A: The answer, happily, is simple. And this question gives me the chance to remind readers about a second way to
be charitable, one with its own tax advantages.
Yes, you can name a charity as the beneficiary of a retirement plan, and no, there would be no tax on the transfer to
the charity after your death.
"For anyone who is charitably inclined, funds like individual retirement accounts or 401(k)s are actually the best
assets to leave to a charity," says Ed Slott, an IRA expert in Rockville Centre, N.Y. "That's because they are loaded
with deferred taxes that will never get collected when the funds are donated."
Still, you might decide, at some point, that you would like to see how your donations are helping others before you
pass on. In that event, consider making a qualified charitable distribution, or QCD.
As we've noted in earlier columns, a QCD is a tax break for individuals age 70½ or older. It allows you to transfer
money, tax-free, from an IRA to a charity. (And that presents a wrinkle for this reader: You first would have to roll
the funds from your 401(k) into an IRA to take advantage of a QCD.)
Recent changes in tax laws offer additional reasons to consider using a QCD, Mr. Slott says. For instance,
Congress recently ended the so-called stretch IRA, which allowed nonspouse beneficiaries (typically, children and
grandchildren) to stretch withdrawals from inherited IRAs, along with the tax bite, over their lifetimes. Now, such
individuals are required to withdraw all the money, and pay the associated taxes, within a decade of the original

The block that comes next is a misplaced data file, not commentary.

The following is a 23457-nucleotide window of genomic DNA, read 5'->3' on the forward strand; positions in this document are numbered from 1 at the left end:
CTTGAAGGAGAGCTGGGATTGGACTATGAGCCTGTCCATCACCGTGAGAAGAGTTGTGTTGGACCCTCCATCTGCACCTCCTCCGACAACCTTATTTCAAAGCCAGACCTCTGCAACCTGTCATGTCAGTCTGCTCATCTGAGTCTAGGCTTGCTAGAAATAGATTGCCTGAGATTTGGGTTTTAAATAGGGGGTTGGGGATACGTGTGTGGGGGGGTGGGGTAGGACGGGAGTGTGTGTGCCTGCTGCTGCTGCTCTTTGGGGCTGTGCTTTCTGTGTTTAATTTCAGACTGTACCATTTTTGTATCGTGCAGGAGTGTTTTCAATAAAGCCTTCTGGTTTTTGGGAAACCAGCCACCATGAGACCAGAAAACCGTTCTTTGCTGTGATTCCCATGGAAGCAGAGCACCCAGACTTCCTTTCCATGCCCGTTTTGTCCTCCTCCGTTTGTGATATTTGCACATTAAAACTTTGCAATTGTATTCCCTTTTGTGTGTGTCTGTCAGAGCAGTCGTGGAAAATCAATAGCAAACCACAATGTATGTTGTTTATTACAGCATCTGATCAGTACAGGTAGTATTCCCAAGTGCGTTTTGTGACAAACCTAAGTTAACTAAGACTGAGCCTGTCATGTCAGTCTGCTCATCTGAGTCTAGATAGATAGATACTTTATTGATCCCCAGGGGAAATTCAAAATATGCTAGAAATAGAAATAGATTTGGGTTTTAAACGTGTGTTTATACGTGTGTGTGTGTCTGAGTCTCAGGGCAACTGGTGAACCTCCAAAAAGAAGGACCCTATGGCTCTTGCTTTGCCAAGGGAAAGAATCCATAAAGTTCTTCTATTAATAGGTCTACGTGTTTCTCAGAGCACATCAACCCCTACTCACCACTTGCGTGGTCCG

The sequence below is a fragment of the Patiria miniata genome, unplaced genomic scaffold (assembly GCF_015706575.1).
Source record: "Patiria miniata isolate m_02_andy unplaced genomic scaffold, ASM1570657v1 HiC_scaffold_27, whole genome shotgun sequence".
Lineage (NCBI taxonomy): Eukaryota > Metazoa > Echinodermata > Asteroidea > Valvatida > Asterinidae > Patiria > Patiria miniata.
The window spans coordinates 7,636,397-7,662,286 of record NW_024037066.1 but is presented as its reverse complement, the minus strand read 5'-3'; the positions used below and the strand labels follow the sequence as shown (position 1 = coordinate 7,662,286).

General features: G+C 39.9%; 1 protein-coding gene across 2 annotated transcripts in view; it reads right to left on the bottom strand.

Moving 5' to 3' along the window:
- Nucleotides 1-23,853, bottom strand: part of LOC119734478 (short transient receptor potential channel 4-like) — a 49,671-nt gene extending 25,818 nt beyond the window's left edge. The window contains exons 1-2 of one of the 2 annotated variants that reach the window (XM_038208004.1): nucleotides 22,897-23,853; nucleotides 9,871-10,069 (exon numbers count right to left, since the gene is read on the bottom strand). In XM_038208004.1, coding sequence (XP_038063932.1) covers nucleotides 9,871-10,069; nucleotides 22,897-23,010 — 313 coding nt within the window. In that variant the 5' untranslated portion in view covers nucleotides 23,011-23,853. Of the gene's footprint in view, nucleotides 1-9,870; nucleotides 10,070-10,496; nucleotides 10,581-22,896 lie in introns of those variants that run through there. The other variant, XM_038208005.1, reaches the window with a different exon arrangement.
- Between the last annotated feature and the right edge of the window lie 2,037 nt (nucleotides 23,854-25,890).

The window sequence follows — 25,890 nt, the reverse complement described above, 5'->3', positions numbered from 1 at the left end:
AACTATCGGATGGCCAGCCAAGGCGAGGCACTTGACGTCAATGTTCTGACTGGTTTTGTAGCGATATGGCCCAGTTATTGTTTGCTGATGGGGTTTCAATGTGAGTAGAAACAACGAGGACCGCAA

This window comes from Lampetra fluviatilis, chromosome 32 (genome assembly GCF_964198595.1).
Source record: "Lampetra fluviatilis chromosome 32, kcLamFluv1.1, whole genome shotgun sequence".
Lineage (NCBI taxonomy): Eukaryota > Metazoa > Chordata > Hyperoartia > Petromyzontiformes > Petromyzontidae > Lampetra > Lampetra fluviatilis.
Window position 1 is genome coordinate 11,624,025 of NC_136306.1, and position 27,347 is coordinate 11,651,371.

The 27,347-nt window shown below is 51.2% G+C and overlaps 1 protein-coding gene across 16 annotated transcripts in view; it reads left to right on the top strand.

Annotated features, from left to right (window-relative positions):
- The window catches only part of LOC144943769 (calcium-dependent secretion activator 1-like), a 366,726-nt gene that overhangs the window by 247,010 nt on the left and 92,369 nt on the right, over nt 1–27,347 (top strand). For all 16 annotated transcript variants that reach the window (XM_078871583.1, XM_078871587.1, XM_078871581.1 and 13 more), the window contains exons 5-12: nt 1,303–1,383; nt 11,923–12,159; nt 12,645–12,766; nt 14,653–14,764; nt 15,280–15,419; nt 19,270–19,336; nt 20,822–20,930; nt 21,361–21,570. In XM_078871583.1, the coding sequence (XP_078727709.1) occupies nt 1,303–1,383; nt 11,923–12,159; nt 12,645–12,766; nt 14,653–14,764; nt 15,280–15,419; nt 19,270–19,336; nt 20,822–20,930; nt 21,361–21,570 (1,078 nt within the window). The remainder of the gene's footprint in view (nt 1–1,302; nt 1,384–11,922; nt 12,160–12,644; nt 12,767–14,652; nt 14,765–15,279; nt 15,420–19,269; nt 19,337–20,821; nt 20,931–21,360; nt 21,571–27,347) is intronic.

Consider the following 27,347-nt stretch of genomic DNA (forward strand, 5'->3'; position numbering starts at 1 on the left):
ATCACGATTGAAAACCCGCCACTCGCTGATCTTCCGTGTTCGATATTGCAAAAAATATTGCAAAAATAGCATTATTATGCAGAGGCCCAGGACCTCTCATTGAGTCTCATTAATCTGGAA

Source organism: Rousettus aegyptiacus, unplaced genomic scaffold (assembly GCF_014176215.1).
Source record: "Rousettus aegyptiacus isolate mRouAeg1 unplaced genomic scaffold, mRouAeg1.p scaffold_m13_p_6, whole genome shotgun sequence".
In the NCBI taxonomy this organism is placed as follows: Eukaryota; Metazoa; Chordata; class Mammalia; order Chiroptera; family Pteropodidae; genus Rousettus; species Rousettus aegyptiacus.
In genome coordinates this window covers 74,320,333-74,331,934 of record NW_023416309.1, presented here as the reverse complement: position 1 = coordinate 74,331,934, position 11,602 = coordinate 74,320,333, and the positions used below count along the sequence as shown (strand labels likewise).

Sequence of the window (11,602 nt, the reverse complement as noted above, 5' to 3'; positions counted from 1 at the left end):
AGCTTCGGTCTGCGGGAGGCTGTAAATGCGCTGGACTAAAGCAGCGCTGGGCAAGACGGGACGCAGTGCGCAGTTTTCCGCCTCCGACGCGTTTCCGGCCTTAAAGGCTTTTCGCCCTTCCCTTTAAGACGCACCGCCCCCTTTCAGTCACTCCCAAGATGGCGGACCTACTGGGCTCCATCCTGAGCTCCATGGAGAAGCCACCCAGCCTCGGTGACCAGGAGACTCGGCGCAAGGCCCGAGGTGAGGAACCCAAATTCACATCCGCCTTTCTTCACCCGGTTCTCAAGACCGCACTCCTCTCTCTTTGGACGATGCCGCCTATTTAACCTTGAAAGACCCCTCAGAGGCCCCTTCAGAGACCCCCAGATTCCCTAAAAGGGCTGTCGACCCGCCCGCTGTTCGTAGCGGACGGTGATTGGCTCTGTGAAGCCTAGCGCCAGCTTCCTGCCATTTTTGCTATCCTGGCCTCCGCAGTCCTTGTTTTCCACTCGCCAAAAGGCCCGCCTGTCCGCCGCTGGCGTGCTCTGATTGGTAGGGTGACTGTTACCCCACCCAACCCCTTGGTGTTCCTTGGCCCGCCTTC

account holder's death.
Given that, QCDs could help your heirs in the long run. Let's say you begin donating funds from your IRA in the form
of QCDs. When you die, your beneficiaries will inherit less of your IRA, which is taxable. But, ideally, these same
beneficiaries will inherit more of assets outside your IRA that might have been used for charitable contributions,
like cash, stocks, bonds or mutual funds. These, for the most part, won't be taxable and/or will get a "step up" in
cost basis. (Meaning, in effect: Your heirs could save a bundle in capital-gains taxes.)
In short, Mr. Slott says, "by doing the QCDs, you are giving the taxable assets to charity -- at no tax -- and leaving
the other, better assets to your beneficiaries."
Of course, decisions about bequests are highly personal. You might have good reasons for waiting to donate
money to a charity until after you die. (Example: You might need your required distribution each year to live on.)
And no single approach to gifting is necessarily better than another. Simply be aware that there are other options --
options with their own tax advantages -- when it comes to helping others.
Mr. Ruffenach is a former reporter and editor for The Wall Street Journal. His column looks at financial issues for
those thinking about, planning and living their retirement. Send questions and comments to [email protected]
Credit: By Glenn Ruttenach DETAILS
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Subject: Taxes; Donations; Municipal bonds; Bond portfolios; Retirement; Beneficiaries;
Annuities; Deferred compensation
Publication title: Wall Street Journal, Eastern edition; New York, N.Y.
First page: R.4
Publication year: 2020
Publication date: Sep 8, 2020
Publisher: Dow Jones &Company Inc
Place of publication: New York, N.Y.
Country of publication: United States, New York, N.Y.
Publication subject: Business And Economics--Banking And Finance
Source type: Newspapers
Language of publication: English
Document type: News
ProQuest document ID: 2440605511
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Copyright: Copyright 2020 Dow Jones &Company, Inc. All Rights Reserved.
Last updated: 2020-09-08
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- Investing In Funds & ETFs: A Monthly Analysis --- Ask Encore: A Do-It-Yourself Annuity: The Pros and Cons --- Also: Answering a reader's question on naming a charity as a 401(k) beneficiary